The State Auditor’s Office performs many types of audits
Each year, the State Auditor’s Office (SAO) performs thousands of audits providing an objective examination of the finances and operations of state agencies and local governments, which include cities, counties, school districts, special purpose districts and more. Audit report types vary depending on program and purpose.
Assess whether public funds and assets are protected and accounted for, and governments are following applicable laws, regulations and their own policies.
Provide an independent audit opinion on whether state and local government financial reports are accurate and complete.
Verify federal money is spent according to the laws that govern each federal program.
Evaluate the efficiency and effectiveness of government processes and programs with the goal of making them work better.
Perform a limited-scope review of small local government finances.
Provide assurance about a government’s compliance with specific laws or requirements.
Provide varying levels of assurance regarding a broad range of financial and nonfinancial subject matter. This category includes Energy Independence Act compliance examinations.
Annual Comprehensive Financial Reports (ACFRs)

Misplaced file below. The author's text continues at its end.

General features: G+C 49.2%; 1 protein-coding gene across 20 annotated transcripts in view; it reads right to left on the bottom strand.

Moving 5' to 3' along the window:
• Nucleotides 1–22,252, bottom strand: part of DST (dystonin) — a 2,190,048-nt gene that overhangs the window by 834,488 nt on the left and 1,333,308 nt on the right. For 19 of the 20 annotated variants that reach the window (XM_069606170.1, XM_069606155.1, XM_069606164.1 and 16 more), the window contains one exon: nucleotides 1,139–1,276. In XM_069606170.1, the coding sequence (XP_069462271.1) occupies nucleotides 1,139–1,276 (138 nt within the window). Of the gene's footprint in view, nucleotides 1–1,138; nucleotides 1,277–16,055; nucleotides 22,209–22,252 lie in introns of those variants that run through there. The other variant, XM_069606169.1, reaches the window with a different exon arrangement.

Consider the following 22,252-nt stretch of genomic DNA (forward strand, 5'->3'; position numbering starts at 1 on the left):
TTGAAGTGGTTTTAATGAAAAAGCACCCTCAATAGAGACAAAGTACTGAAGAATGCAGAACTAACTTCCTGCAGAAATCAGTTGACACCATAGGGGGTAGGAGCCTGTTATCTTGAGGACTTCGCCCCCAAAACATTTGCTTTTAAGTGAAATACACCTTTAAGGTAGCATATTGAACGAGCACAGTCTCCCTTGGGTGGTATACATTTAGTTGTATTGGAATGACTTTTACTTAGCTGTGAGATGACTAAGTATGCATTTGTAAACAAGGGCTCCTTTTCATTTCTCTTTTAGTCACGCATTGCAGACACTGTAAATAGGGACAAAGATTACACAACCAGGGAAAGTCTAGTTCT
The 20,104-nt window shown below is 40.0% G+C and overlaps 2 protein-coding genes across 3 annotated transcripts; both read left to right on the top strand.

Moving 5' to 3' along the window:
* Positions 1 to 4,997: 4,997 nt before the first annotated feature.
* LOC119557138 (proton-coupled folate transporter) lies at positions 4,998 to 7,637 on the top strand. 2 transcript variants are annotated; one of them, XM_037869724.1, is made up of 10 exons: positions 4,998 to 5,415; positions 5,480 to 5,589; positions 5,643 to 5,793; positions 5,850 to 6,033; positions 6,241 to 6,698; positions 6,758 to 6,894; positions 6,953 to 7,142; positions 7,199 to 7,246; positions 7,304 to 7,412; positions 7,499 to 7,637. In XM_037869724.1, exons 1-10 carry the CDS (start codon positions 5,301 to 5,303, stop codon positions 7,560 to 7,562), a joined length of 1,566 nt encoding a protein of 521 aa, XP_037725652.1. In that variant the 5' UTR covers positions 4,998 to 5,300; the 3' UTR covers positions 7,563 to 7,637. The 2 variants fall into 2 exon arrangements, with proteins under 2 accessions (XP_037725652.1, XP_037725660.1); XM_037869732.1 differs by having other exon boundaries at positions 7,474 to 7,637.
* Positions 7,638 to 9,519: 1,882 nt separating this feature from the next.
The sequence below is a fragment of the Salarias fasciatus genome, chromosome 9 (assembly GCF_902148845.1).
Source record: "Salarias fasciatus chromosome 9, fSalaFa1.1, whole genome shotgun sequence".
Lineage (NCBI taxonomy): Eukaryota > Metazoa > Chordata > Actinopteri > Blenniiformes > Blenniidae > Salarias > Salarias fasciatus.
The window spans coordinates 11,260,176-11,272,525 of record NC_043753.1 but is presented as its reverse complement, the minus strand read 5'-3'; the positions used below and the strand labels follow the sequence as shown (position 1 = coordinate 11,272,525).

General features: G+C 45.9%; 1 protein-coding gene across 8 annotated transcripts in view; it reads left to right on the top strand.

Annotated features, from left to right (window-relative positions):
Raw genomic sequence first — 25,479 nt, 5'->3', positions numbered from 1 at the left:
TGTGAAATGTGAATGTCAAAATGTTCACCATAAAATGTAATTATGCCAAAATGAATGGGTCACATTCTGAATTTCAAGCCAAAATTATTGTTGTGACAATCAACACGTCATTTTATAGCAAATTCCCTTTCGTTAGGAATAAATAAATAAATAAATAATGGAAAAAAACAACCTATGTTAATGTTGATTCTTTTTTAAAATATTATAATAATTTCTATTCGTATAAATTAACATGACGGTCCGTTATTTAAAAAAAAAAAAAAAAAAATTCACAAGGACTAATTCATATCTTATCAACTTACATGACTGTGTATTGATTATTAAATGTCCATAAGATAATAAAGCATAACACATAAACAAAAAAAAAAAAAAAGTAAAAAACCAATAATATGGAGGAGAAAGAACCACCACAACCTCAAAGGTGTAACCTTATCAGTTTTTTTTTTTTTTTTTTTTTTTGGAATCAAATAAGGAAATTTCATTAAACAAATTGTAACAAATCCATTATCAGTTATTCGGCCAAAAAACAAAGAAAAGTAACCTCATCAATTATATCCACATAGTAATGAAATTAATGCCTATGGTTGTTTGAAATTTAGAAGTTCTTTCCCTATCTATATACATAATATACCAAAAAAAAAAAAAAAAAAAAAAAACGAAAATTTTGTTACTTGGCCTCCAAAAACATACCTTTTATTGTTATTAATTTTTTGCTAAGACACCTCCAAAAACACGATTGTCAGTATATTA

Provide an independent audit opinion on the government’s financial statements as well as assurance or disclaimers on additional supplementary and other information, for inclusion in financial reporting packages issues under a government’s own cover. These reports are in addition to the regular financial audit reports published on the SAO website.
Investigate the alleged loss of public funds or other potentially illegal activity.
Investigate State employee allegations of improper governmental actions.
Contracted Certified Public Accountant (CPA)
Evaluate contracted CPA firms’ qualifications and audit work to determine whether to accept their financial or federal audits of local governments in place of audits performed by SAO.
Unauditable government reports
Report on governments deemed “unauditable” because their financial records are not available for audit.